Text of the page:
Become a yoga teacher: how to know you are ready

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There comes a point in many people’s personal yoga practice where they have a feeling of “I WANT MORE OF THIS” and as such many look to starting a yoga teacher training course. In the last little while, I have been asked (emailed/facebooked/messaged/stopped in the street) about this many MANY times (4 times in the last 24 hours to give you a rough idea) – so I thought I would write a blog post about it, to direct people to instead of relaying the same information over and over again. (#smart)

Doing my yoga teacher training was one of the most life changing things I’ve done. So, I thought I would share some of my thoughts and views on looking for a teacher training program, or if a teacher training program is what you are really after.

The first thing you need to ask yourself is –
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The reason WHY you are searching for a yoga teacher training program is probably the key to finding out if yoga teacher training is for you. Many people start who start practicing yoga in a studio (or via YouTube!) quickly realise that yoga is SO much more than twisting into pretzel-shapes. The time in the studio gives only a little taste of what yoga is and you start craving more information, more knowledge, more philosophy, more physical progress. (Been there).

I think the most important thing you need to clarify with yourself is THIS REASON –
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Are you looking to learn more and to personally go deeper into the philosophy and practice of yoga? Or are you looking to TEACH yoga? It’s important to make this distinction from the beginning because “Doing yoga is DOING yoga (awesome!!). TEACHING yoga is a JOB.” Granted, an extremely fulfilling and rewarding job, but still, a job. And with a job in this sector, there are usually a few lifestyle shifts that need to take place if you decide to head down this path (for example: working odd hours i.e. all the hours that other people aren’t at work (weekends/evenings) or perhaps taking a bit of a pay-cut).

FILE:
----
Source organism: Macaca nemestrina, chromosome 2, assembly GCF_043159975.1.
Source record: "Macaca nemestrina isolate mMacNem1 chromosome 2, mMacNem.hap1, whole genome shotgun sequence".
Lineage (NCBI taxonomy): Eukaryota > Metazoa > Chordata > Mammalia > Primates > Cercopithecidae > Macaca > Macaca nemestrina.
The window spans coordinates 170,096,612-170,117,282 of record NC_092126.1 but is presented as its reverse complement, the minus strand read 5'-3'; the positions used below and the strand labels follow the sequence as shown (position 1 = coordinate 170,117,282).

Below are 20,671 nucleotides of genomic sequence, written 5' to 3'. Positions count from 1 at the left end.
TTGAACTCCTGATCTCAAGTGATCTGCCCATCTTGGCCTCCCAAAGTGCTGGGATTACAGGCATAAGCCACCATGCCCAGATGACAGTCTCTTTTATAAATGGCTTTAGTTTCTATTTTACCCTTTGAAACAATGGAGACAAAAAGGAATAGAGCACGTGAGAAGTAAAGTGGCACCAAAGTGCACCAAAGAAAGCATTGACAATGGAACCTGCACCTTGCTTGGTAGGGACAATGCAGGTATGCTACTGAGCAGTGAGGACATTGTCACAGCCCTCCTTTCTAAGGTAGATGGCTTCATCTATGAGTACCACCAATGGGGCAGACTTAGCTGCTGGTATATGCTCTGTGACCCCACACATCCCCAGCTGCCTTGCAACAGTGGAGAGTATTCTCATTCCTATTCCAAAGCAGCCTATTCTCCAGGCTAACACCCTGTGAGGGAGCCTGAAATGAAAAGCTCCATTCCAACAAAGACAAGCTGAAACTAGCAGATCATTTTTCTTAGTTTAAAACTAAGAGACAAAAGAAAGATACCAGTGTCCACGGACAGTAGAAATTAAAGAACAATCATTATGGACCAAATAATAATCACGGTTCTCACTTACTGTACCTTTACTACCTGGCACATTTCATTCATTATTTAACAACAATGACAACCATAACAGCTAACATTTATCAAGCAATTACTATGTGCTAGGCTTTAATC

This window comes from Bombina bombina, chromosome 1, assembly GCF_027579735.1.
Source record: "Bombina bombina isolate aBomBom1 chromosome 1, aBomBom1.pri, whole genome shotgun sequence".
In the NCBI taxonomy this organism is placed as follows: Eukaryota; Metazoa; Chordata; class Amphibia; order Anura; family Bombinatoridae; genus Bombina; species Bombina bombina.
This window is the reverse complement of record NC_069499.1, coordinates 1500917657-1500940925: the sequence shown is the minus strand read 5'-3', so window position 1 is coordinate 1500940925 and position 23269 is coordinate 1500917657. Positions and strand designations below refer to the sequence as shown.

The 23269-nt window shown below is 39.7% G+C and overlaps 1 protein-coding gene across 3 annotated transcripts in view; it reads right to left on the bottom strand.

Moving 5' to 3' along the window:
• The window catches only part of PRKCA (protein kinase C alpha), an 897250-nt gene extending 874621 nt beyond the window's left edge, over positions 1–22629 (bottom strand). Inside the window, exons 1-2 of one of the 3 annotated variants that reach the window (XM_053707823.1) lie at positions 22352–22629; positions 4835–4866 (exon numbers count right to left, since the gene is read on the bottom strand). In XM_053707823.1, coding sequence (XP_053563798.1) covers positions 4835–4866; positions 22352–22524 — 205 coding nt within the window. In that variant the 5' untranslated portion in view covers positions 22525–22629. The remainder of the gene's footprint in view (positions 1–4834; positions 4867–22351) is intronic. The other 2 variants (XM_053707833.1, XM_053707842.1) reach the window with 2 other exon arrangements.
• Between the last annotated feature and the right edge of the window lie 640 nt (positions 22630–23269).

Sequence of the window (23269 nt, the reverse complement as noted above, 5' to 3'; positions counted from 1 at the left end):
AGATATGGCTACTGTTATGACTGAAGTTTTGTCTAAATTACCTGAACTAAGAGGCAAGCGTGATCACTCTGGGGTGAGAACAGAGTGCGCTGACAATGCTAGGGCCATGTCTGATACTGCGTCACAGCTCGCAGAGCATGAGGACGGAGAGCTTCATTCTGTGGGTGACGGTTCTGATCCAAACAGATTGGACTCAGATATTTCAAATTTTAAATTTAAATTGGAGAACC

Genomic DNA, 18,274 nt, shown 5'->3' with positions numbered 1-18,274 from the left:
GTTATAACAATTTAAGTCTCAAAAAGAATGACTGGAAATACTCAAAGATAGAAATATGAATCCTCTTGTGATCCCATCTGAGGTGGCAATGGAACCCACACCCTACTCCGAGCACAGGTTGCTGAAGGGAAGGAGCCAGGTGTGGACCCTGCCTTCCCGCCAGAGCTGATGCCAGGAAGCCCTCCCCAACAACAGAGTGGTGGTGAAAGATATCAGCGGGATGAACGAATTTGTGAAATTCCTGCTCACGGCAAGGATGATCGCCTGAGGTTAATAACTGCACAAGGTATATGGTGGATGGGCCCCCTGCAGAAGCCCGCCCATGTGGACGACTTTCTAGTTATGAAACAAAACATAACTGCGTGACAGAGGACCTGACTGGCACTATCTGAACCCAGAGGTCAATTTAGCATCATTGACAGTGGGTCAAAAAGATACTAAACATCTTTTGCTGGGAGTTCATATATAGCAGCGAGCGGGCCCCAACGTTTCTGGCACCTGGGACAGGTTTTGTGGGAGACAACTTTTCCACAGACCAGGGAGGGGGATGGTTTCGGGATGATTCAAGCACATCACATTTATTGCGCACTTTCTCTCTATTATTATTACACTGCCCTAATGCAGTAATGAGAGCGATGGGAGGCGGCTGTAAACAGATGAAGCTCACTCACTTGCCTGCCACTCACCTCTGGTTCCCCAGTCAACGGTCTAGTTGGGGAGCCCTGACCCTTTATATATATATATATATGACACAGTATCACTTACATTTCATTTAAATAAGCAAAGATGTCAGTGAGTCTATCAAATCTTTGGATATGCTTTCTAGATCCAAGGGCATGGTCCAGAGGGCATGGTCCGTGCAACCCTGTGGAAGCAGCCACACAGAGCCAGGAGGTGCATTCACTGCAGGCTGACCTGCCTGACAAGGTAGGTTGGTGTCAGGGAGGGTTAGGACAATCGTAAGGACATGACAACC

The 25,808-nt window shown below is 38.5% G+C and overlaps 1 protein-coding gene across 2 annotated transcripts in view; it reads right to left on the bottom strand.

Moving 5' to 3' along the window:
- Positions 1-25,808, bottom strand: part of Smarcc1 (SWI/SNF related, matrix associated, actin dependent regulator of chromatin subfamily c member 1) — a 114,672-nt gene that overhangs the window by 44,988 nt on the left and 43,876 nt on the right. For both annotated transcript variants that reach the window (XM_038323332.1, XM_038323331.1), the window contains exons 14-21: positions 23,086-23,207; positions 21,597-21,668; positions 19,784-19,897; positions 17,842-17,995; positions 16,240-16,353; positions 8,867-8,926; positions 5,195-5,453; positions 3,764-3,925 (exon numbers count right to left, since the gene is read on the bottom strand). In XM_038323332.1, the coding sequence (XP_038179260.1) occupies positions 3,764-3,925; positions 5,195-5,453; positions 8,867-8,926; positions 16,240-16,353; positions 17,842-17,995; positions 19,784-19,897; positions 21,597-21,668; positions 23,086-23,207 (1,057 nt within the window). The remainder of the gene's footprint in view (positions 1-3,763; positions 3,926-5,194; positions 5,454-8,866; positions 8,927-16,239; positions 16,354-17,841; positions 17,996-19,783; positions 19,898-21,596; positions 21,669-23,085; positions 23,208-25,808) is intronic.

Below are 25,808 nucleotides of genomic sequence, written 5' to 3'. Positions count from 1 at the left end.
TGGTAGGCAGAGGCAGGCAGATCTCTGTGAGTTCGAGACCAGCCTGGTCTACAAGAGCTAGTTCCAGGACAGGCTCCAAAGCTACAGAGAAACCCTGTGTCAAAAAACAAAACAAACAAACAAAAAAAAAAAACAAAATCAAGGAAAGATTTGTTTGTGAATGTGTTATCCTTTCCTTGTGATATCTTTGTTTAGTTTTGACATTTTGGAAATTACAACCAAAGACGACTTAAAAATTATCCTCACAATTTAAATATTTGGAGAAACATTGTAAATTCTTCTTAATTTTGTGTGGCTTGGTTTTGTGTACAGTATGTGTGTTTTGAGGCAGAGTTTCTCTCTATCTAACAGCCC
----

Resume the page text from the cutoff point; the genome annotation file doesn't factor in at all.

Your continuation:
I have been lucky in that already being a freelancer, I am able to be flexible on my working hours to be able to cover classes when I can and work hours that work for me. If you do have a “regular” job – this may be something to think about.

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I began my yoga teacher training always with the INTENTION TO TEACH (for reasons that are a whole new blog post!), but there are many people who start teacher trainings who have no intention to teach at all- that they are coming more for personal reasons or to grow their own knowledge and deepen their own understanding of yoga. The reason why I think it’s important to make this distinction is because it can affect the TYPE of yoga school you join (or if you even decide to do a teacher training at all).

I did my teacher training at Yoga London (which I can highly recommend), I did a LOT of research on various yoga schools and trainings and teacher programs and I chose YogaLondon because there is a strong emphasis on the TEACHING of yoga, which (as well as deepening my understanding, furthering my practice, gaining more knowledge etc) was the reason I wanted to do a teacher training.

My friend Lulu (who first introduced me to yoga) did her yoga teacher training at the integral yoga centre – which (I believe) has a stronger emphasis on the spiritual/personal growth aspects of yoga, so if your interest is for personal reasons or self development then this would be a good (slightly more affordable) option (Note: I have not done this training, I can only compare what I know from Lulu and the training that I have done).

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There are many different yoga teacher training schools that are out there that offer teacher training programs, with different course lengths, different course times and different pricing. DO YOUR RESEARCH. ASK YOGA TEACHERS. I became completely obnoxious after every yoga class I attended, I approached the teacher and asked where they had done their training. (Answered ranged from, “immersion program in Bali” to “Sivananda centre in Scotland” to “mentorship program” to “year long training” etc). I also went to the Om Yoga Show where I went around and listened and looked and observed. I actually attended a free lecture there from a woman who runs a yoga teacher training and I came away from that lecture thinking, “THAT WAS ABSOLUTELY HORRIFIC” – listen to your gut feel about these things: a few months later, I was talking to a yoga teacher who had actually trained with this particular teacher and said it was one of the worst experiences ever. (Not to mention various emotional-damage lawsuits that are currently being filed). Do your homework. And if possible, find someone who has trained at the school you are thinking of applying to and ask them about it.